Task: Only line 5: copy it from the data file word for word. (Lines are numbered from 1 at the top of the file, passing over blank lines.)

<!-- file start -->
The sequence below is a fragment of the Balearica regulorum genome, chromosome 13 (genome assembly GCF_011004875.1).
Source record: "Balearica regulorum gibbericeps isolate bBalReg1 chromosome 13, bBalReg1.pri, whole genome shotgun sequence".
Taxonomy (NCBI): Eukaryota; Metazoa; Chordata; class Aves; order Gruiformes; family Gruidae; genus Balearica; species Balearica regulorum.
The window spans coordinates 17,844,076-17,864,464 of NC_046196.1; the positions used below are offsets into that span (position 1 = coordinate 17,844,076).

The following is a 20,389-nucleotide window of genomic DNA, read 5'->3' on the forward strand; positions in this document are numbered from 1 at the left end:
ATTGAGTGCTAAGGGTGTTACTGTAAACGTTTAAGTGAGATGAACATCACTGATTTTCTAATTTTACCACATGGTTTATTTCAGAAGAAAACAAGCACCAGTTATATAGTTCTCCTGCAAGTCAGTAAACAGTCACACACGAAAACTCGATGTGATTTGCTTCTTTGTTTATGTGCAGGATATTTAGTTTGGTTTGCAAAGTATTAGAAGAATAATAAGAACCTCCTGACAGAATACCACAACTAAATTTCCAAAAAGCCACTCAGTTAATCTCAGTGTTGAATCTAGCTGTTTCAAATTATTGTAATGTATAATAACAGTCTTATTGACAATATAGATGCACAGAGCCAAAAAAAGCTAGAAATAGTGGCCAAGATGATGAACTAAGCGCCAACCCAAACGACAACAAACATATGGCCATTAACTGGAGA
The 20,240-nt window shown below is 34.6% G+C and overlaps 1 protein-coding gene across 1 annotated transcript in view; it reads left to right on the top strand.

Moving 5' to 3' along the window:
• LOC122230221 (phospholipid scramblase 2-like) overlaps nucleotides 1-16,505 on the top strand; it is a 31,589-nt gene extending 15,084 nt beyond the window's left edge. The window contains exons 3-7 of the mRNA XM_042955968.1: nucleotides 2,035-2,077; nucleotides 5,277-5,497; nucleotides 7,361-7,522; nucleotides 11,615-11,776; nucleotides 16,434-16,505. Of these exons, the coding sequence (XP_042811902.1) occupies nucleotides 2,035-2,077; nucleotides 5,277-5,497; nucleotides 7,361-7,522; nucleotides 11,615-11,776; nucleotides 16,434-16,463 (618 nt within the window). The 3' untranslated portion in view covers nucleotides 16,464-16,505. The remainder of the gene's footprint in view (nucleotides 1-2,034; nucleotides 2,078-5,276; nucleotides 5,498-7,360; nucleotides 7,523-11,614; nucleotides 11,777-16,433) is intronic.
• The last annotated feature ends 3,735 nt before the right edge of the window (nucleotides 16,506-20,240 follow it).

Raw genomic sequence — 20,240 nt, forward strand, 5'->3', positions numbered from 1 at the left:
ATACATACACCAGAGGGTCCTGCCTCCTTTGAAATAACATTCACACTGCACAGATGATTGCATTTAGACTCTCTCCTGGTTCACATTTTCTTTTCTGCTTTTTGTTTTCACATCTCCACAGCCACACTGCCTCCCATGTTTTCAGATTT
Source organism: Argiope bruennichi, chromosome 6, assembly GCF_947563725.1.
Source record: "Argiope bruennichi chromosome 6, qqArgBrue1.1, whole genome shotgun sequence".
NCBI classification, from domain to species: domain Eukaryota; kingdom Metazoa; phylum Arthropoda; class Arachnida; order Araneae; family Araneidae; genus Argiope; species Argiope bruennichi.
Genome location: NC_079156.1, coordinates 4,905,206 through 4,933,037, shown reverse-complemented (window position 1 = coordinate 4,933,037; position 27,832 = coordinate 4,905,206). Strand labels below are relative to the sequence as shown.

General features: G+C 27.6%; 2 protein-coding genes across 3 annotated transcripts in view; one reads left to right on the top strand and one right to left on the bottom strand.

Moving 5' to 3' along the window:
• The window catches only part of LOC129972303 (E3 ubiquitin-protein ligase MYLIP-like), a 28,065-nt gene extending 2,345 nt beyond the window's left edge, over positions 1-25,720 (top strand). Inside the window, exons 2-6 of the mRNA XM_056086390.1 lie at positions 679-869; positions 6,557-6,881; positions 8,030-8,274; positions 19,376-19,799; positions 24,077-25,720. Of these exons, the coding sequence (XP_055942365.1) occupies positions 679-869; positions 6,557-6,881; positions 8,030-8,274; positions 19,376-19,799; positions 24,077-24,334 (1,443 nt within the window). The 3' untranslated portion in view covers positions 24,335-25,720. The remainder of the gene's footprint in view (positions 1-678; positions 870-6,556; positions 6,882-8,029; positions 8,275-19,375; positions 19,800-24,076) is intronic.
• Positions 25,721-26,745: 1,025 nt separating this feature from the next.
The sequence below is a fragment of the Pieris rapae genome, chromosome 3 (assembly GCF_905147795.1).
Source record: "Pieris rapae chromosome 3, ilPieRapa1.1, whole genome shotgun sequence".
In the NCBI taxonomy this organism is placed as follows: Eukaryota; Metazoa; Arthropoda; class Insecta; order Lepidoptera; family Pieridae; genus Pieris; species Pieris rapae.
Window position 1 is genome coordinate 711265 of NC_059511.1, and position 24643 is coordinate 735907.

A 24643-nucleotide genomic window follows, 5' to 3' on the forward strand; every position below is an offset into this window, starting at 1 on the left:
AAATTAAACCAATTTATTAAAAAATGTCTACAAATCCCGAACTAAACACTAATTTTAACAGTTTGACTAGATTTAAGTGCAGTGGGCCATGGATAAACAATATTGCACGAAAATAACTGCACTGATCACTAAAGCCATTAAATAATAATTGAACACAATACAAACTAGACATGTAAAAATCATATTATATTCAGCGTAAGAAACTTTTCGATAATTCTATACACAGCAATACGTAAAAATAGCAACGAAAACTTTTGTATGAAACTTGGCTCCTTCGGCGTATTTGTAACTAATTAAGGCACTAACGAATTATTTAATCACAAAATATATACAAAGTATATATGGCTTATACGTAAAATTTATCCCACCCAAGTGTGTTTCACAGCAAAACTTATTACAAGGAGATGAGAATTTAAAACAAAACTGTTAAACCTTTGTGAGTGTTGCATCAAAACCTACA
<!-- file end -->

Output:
The following is a 20,389-nucleotide window of genomic DNA, read 5'->3' on the forward strand; positions in this document are numbered from 1 at the left end: